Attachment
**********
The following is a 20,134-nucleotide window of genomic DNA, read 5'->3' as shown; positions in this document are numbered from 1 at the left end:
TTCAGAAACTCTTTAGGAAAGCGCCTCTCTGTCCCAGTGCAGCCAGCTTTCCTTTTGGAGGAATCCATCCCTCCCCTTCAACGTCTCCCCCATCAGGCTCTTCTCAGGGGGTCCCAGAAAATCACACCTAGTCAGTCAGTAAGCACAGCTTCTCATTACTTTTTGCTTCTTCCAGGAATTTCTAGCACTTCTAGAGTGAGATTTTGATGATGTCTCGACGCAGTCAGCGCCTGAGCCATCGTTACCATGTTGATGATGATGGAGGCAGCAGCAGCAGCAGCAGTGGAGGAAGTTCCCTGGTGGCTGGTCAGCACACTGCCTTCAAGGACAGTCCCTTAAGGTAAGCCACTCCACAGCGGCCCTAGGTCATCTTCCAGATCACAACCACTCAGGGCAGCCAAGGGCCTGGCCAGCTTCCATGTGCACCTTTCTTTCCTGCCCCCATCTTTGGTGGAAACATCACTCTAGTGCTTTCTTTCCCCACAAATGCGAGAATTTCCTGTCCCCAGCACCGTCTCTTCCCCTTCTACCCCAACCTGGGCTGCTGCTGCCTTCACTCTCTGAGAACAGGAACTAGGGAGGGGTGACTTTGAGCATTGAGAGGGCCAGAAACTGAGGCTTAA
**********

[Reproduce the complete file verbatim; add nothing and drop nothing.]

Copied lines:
The following is a 20,134-nucleotide window of genomic DNA, read 5'->3' as shown; positions in this document are numbered from 1 at the left end:
TTCAGAAACTCTTTAGGAAAGCGCCTCTCTGTCCCAGTGCAGCCAGCTTTCCTTTTGGAGGAATCCATCCCTCCCCTTCAACGTCTCCCCCATCAGGCTCTTCTCAGGGGGTCCCAGAAAATCACACCTAGTCAGTCAGTAAGCACAGCTTCTCATTACTTTTTGCTTCTTCCAGGAATTTCTAGCACTTCTAGAGTGAGATTTTGATGATGTCTCGACGCAGTCAGCGCCTGAGCCATCGTTACCATGTTGATGATGATGGAGGCAGCAGCAGCAGCAGCAGTGGAGGAAGTTCCCTGGTGGCTGGTCAGCACACTGCCTTCAAGGACAGTCCCTTAAGGTAAGCCACTCCACAGCGGCCCTAGGTCATCTTCCAGATCACAACCACTCAGGGCAGCCAAGGGCCTGGCCAGCTTCCATGTGCACCTTTCTTTCCTGCCCCCATCTTTGGTGGAAACATCACTCTAGTGCTTTCTTTCCCCACAAATGCGAGAATTTCCTGTCCCCAGCACCGTCTCTTCCCCTTCTACCCCAACCTGGGCTGCTGCTGCCTTCACTCTCTGAGAACAGGAACTAGGGAGGGGTGACTTTGAGCATTGAGAGGGCCAGAAACTGAGGCTTAA